The S&P 500 fell 1.3 percent, the most since Aug. 27, to 1,747.15 at 4 p.m. in New York. The Dow Jones Industrial Average (INDU) slid 152.90 points, or 1 percent, to 15,593.98. The Nasdaq Composite Index dropped 1.9 percent for the biggest decline in a month. About 7.6 billion shares changed hands on U.S. exchanges, the busiest trading since Sept. 20.

“The market will be volatile,” Ernie Cecilia, chief investment officer at Bryn Mawr Trust Co. in Bryn Mawr, Pennsylvania, said in a phone interview. His firm oversees about $7 billion. “You had some good economic news today and we’ll see what the payrolls numbers are tomorrow. The fear is that with better-than-expected economic numbers, tapering will commence sooner rather than later.”

The Dow climbed to a record yesterday and the S&P 500 (SPX) closed at a one-week high as Fed officials said economic weakness warrants continued stimulus from the central bank. The broad gauge of American equities has rallied 23 percent this year, challenging 2009 for the best annual gain in a decade, as corporate earnings beat estimates and the central bank kept interest rates low to spur economic growth.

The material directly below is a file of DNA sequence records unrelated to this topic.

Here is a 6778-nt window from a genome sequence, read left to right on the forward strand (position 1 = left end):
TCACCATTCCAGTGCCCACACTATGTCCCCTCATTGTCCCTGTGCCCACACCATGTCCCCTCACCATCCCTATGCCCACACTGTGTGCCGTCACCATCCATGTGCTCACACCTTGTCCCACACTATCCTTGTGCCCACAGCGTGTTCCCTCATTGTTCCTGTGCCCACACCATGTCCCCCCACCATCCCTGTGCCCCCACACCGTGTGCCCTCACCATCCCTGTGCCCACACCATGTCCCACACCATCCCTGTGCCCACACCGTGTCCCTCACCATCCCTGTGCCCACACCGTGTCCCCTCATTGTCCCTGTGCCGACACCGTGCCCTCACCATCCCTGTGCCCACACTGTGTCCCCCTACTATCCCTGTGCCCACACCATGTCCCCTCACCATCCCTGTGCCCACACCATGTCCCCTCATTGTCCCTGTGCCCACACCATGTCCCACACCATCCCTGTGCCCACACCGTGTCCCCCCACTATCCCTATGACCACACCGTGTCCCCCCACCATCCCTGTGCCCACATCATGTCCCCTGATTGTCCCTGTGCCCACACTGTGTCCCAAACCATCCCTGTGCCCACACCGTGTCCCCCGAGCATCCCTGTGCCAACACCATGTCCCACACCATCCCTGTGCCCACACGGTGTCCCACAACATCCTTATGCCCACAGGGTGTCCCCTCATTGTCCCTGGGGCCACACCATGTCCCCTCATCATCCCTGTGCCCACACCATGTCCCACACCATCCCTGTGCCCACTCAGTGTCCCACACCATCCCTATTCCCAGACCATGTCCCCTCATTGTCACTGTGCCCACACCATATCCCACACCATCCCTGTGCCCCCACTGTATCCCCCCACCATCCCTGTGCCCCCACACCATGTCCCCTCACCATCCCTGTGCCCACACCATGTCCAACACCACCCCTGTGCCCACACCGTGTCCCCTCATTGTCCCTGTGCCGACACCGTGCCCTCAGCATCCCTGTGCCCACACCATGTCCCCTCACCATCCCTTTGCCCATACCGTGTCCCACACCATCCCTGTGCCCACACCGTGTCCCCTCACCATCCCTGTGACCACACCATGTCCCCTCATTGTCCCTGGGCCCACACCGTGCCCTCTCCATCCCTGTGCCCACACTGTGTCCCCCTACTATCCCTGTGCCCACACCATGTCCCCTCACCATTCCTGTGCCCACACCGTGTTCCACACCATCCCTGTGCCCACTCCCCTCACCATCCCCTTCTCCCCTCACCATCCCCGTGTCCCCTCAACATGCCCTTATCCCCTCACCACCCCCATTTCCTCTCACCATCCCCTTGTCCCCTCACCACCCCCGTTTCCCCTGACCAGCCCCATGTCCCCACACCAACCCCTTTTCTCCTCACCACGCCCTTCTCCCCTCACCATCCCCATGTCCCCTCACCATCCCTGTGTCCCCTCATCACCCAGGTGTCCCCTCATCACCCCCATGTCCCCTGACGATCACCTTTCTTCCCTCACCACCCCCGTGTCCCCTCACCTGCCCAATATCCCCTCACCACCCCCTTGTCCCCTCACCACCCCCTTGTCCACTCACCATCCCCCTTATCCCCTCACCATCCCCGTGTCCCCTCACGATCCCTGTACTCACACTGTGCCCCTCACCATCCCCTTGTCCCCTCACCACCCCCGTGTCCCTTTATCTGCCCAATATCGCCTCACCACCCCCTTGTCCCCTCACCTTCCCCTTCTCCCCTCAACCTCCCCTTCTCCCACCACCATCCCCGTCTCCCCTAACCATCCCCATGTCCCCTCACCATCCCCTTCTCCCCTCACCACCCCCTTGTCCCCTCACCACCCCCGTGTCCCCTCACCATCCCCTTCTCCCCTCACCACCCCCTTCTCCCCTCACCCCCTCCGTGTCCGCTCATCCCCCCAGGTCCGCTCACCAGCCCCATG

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Twitter’s IPO May Value It at $11.1 Billion

Source: Bloomberg News

Source: Bloomberg News

According to The Wall Street Journal, Twitter Inc. on Thursday said it would price its shares at $17 to $20 in an initial public offering, valuing the messaging service at up to $11.1 billion, a number seen as conservative even for a company facing widening losses.

The proposed market value would makeTwitter worth nearly twice as much asGroupon Inc., GRPN +3.11% the daily deals company, but less than one-tenth of social-networking rival Facebook Inc.

As proposed, Twitter’s IPO could raise as much as $1.6 billion for the company, whose service has grown to more than 230 million monthly active users since the first “tweet” was sent in 2006.

Analysts said the company might yet raise the target price. If the offering is well received, it could signal that investors are willing to wager on a big future for social-media companies even in the absence of profits, which Twitter doesn’t have. The deal comes amid the best year for U.S.-listed IPOs since 2007 based on number of deals.

With a price range established, Twitter can now begin to pitch investors who would have access to the starting IPO price. The company is expected to settle on a final price on Nov. 6, according to a marketing document reviewed by The Wall Street Journal. Twitter shares would then begin trading the next day on the New York Stock Exchange NYX -0.12% under the symbol TWTR.

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A Hedge Fund Dogfight, Live, Mesmerizes Wall Street